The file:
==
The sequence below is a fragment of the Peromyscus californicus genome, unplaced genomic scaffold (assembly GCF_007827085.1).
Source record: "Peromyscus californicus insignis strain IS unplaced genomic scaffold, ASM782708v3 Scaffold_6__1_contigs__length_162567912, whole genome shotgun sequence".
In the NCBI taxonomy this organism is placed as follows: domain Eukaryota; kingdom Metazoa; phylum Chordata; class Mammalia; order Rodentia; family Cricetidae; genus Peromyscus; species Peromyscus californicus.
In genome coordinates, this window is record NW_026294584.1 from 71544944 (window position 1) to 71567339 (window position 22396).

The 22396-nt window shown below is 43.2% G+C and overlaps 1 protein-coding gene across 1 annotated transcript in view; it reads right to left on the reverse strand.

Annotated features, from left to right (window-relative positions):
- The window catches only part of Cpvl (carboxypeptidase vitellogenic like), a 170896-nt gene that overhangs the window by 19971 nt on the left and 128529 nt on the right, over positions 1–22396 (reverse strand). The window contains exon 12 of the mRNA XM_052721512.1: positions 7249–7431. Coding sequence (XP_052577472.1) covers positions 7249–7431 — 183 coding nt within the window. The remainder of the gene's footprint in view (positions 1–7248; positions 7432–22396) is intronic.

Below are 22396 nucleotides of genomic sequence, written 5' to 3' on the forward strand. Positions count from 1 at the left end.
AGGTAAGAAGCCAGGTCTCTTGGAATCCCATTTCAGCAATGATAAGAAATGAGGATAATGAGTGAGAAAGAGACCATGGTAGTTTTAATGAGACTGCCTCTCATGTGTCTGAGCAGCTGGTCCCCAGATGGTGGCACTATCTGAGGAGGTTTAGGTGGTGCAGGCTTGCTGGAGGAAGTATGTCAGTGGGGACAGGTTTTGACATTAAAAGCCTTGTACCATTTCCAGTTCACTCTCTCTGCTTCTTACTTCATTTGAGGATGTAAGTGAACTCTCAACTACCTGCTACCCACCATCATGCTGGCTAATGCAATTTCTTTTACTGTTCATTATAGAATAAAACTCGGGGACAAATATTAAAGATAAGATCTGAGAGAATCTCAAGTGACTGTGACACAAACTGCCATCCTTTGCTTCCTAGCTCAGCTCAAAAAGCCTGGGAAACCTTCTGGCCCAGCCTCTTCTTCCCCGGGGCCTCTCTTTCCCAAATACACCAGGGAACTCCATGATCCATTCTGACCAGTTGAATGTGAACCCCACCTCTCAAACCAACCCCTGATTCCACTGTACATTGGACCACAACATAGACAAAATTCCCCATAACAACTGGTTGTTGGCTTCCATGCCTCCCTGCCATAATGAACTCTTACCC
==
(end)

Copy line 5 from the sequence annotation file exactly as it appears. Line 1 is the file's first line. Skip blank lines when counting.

The 22396-nt window shown below is 43.2% G+C and overlaps 1 protein-coding gene across 1 annotated transcript in view; it reads right to left on the reverse strand.